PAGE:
28 Jul

What a week this has been. On Sunday, our aging dog, Jessie, began making a crazy noise while she eats. We know she’s at the end of her time with us. We can see her going downhill, so we took her to the vet on Monday, and the vet confirmed what we’ve been preparing for. It’s time to let her go and do her the service of allowing it to be painless and quick. We have an appointment on Saturday morning to say goodbye to our sweet, furry friend. As much as I know it’s time, I find myself tearing up at the most normal of times. I’m aware of how few times there will be to feed her, to scratch her behind her ear when I tell her goodnight and to have her sit at my feet when I sit on the sofa in our living room. As she has aged, Jessie has become a bit of a nag. She seems happiest when I’m sitting, and she is at my feet. She stands in the living room imploring me with those big brown eyes to sit and rest, and with only days left to indulge her, I find myself drawn to that sofa. I am writing this post while sitting there, and I’ve been doing so much paperwork to spend those moments with my furry friend.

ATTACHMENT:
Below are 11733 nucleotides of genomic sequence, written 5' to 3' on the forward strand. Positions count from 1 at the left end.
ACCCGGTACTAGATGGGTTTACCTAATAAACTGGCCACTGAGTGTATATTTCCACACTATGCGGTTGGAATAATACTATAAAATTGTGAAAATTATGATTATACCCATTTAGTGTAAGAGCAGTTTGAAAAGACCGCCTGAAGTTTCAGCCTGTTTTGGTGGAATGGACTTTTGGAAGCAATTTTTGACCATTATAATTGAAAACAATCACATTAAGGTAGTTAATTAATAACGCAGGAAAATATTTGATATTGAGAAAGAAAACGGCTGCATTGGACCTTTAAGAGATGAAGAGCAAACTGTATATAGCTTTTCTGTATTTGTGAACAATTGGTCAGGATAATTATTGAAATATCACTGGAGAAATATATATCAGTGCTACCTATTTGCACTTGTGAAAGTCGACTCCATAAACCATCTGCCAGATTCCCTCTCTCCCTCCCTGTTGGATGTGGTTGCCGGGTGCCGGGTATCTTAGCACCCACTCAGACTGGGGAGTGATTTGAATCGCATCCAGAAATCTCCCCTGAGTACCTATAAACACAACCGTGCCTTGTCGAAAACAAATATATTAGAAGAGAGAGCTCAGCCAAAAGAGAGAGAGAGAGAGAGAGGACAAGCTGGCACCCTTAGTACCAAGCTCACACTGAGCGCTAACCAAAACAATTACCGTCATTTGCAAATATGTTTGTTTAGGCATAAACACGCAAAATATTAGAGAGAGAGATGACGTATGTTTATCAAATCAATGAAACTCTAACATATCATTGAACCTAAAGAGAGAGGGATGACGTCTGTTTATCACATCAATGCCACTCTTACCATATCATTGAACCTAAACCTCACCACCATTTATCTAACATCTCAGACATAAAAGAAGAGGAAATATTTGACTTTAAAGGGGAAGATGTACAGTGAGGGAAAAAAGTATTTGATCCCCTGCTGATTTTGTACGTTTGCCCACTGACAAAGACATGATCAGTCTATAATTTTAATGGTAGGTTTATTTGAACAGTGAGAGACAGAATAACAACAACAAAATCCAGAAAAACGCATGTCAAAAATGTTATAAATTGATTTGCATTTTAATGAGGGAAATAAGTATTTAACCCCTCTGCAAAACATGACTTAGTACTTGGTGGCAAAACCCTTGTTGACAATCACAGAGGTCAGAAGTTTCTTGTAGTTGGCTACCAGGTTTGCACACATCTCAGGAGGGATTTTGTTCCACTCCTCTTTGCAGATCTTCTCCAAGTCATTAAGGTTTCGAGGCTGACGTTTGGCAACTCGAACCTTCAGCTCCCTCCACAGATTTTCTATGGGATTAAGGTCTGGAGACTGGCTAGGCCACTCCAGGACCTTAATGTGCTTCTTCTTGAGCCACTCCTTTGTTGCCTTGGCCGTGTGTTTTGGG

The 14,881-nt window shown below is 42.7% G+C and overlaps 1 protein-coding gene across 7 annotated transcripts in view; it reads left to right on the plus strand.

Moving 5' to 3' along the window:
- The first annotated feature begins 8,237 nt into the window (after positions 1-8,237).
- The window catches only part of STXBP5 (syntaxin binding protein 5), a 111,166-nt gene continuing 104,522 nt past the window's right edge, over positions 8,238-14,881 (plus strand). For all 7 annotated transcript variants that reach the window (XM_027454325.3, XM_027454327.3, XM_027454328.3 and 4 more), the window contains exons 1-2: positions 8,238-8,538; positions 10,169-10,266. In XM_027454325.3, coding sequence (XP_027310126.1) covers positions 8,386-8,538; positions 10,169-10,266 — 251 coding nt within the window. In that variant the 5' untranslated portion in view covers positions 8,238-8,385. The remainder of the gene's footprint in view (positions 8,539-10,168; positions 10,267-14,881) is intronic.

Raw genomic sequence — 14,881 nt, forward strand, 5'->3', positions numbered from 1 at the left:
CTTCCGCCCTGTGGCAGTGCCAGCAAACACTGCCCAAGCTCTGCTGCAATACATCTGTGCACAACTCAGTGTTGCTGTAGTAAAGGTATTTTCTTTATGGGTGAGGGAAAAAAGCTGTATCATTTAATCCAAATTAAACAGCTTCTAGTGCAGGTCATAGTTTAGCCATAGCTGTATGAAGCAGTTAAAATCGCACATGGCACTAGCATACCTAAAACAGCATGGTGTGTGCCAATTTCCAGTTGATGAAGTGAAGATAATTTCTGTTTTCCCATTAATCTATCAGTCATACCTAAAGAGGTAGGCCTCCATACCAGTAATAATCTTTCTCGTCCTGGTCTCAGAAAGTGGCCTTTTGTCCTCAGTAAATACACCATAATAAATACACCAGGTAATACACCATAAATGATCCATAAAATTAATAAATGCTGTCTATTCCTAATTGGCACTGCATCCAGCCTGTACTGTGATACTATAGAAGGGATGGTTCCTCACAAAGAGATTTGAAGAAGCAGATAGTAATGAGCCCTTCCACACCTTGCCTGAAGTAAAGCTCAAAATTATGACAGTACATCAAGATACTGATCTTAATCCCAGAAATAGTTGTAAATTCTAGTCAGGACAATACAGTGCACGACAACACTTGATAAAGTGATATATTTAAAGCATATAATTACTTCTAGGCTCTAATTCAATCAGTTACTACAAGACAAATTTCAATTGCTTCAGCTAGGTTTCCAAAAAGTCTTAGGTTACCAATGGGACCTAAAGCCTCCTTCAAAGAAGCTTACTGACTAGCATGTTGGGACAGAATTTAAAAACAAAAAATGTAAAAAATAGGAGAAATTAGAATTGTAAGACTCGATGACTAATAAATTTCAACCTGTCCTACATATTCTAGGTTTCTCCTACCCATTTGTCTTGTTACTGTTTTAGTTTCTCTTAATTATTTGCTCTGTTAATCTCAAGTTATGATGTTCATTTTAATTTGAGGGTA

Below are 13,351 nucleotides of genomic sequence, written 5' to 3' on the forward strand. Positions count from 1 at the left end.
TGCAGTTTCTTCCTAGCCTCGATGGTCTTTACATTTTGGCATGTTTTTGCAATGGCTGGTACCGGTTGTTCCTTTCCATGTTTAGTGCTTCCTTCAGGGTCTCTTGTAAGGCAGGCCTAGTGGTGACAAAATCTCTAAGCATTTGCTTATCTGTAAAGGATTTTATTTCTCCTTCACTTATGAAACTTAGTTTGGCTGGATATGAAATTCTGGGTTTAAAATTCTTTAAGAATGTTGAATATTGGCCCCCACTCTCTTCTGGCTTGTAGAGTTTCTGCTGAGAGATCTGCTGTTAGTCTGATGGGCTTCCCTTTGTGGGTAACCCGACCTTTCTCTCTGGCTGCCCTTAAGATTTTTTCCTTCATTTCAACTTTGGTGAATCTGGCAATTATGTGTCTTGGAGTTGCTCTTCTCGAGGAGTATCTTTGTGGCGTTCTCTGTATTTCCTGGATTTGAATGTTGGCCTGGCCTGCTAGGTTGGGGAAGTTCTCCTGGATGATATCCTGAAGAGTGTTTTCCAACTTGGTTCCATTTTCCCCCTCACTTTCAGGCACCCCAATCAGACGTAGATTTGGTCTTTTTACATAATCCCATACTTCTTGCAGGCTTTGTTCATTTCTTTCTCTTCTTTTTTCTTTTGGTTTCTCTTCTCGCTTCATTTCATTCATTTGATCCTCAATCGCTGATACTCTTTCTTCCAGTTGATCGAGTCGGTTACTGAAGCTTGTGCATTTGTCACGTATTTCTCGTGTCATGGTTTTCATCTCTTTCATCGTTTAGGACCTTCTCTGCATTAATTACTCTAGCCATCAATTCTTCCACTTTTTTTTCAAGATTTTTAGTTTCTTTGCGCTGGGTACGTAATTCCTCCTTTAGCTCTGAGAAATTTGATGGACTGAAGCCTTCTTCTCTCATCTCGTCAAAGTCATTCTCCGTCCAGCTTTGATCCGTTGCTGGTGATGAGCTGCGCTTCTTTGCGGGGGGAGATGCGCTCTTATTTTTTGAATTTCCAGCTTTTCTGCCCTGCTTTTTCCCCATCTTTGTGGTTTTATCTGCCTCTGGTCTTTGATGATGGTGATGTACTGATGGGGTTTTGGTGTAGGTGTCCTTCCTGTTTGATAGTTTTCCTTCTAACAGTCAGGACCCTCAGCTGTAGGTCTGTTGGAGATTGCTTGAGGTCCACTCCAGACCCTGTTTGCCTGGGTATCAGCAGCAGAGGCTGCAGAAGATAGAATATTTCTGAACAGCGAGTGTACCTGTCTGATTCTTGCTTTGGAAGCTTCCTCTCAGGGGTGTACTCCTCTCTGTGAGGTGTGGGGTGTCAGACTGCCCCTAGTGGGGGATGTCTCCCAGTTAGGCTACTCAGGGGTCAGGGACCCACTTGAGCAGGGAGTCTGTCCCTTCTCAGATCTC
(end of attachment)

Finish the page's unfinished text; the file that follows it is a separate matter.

On Saturday, we have an appointment to have my son’s car looked at. It was hit a month ago and since he can only be here on the weekends when he isn’t working, we are very limited to the time we can go to the claims center. My son and husband are in a golf outing in memory of my father in law that afternoon, and I’ll be joining them for dinner with at least 20 of our family members. The thing about life is that life goes on. We have moments that feel like it has stopped, but it never does. The best we can do is savor the good moments and let go of the bad. This week, I’m savoring the feel of my puppy’s fur. I’m watching her sleep like I watched my children when they were little. I tell her she will be able to rest soon, and I’m more emotional about it than I thought I would be, but there is a grace for me in this process. It keeps me from getting overly emotional about politics. It keeps me from being overly critical of myself for moving slower than I would like on the book.